Daily Archives: May 8, 2011

Book Review: Great House by Nicole Krauss

Title: Great House
Author: Nicole Krauss
Publisher: Penguin Books
ISBN: 9780670919338
PP: 289
Genre: Literary Fiction
Price: Rs. 599
Source: Personal Copy
Rating: 5/5

I read The History of Love back in 2006. That was the beginning of my crush on Nicole Krauss. After that, I back-tracked and read her almost-as-delightful debut novel, Man Walks into a Room. Suffice it to say, I’ve been looking forward to Great House for a long time. Truthfully, this latest novel is my least favorite of the three. You’ll note that I still awarded it five stars. I don’t think Nicole Krauss is capable of publishing a novel worth less than five stars. Her writing is gorgeous. And her insight into complex emotional lives is dazzling. It’s not that Great House isn’t, well, great, but it is challenging.

If you flip through the pages of the book, you’ll notice something right away. The text is dense. There is virtually no white space on the pages, just long, almost unbroken paragraphs that make up a series of monologues. Or perhaps “confessions” is the more accurate word. The novel is structured in two parts. Each of those parts is comprised of four lengthy monologues–with the exception of the novel’s powerful final pages.

The book opens with 50-something Nadia, a solitary novelist living in New York. She is explaining her life to someone she addresses as “Your Honor.” Next we are with Aaron, an elderly Israeli reflecting upon the death of his beloved wife and his strained relationship with his son, Dov. Next is Arthur Bender–British and proper, the insecure husband of Holocaust survivor Lotte Berg, a woman with secrets. And finally we hear from Izzy, the youngest and sexiest of the narrators. Izzy is recounting a very slightly surreal love affair. In the second portion of the book, we spend some time with each of them again.

There is much talk amongst readers about a desk being the object that connects these diverse characters through distance and time. That’s not actually true. There are connections of varying subtlety, and the desk is one part of what connects some, but not all, of these characters. As Lance Armstrong might say, “It’s not about the desk.” It’s not even about the connections, really. Or, at least, I don’t believe that’s the point.

I got to know these characters reading Great House. I learned what propelled them, who they loved, what made them hurt. Especially what made them hurt, because there’s a lot of pain and sorrow and regret in these pages. These narrators are not cute, not joyful, and often not even very likeable. Nadia describes herself as “a person who was always falling through the ice, who had the opposite effect on others, immediately making them raise their hackles, as if they sensed their shins might be kicked.” And just as I began to warm to Aaron, it became clear that he was something of a monster. These are confessions. They are at times difficult to read. You won’t always understand the actions of the characters, but you will believe them. And you will feel their pain and the power of their stories and the beauty of Nicole Krauss’s words.

You can purchase the book on Flipkart

Book Review: The Four Stages of Cruelty by Keith Hollihan

Title: The Four Stages of Cruelty
Author: Keith Hollihan
Publisher: St. Martin’s Press / Thomas Dunne Books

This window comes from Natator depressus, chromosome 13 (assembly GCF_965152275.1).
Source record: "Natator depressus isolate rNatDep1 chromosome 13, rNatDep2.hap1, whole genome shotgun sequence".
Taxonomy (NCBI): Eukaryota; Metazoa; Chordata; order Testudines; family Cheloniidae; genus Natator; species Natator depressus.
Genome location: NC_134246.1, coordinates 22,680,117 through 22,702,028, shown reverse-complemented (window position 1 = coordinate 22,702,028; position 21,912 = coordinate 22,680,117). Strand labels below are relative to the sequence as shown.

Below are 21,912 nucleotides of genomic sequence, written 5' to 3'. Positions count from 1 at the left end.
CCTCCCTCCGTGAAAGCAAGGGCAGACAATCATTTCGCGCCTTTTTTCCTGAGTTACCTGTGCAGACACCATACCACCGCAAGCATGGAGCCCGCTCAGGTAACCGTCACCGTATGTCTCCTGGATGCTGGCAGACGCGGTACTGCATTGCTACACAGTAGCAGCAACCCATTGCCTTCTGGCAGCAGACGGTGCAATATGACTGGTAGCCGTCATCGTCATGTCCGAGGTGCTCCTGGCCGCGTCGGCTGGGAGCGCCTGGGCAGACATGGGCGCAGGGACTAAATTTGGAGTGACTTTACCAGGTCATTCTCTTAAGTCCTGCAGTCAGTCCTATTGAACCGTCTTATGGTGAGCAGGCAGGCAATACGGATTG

Genre: Crime Fiction, Literary Fiction
ISBN: 978-0-312-59247-9
PP: 304 Pages
Source: Author
Price: $25.99
Rating: 5/5

“Four Stages of Cruelty” is a precise description of life behind bars as seen through both the prisoner’s and the guard’s viewpoints. It’s chilling. Kali is one of the few female guard’s at her facility and she feels like an outsider. Nineteen year old Josh is one of the youngest and newest prisoners and is completely lost as he tries to settle into life behind bars. Hollihan tells his story through both Kali and Josh’s eyes though Josh’s voice rings truer.

Josh’s next door cellmate Crawley has drawn a cartoon booklet and when feels his life is endangered he gives it to Josh for safekeeping. Josh doesn’t know what the drawings mean but senses they’re important so he tries to pass the booklet to Kali when she escorts him to his father’s funeral. Kali refuses to take it but continues to worry about its significance. She begins to investigate as riots break out in the prison knowing the booklet and the escalating violence are related.

How can you tell who’s right and wrong when everyone around you seems to have ulterior motives? What is the nature of evil and goodness, and who gets to define that and why? Are people capable of lasting change or will they take advantage of you for being compassionate?

The lines between good and bad are constantly blurred in this novel, and the tension comes from guard Kali Williams’ struggle with the byzantine interests at play within the prison and what those interests say about the more nefarious aspects of human nature. The dialogue is spot-on and Hollihan’s writing is so convincing, I thought he had to have been a corrections officer or convict in a previous life (he’s just talented as hell and did incredible research, it turns out).

I like both literary and crime fiction, but I really love novels that blur the lines between those uber-genres. This is one of those books. In some ways it reminded me of Joseph Conrad’s Heart of Darkness (Kali Williams as Marlowe), but it also had the kinetic energy of a James Ellroy novel.

There are lots of twists and turns and a great ending in this book. Hollihan is very successful in keeping the reader’s interest though Kali comes across as a bit mechanical. His play with who is more imprisoned, the jailer or the jailed, is fascinating and clearly delineated; the best part of the book in my opinion. I can’t wait to read more from Hollihan.

You can also purchase the book here on Flipkart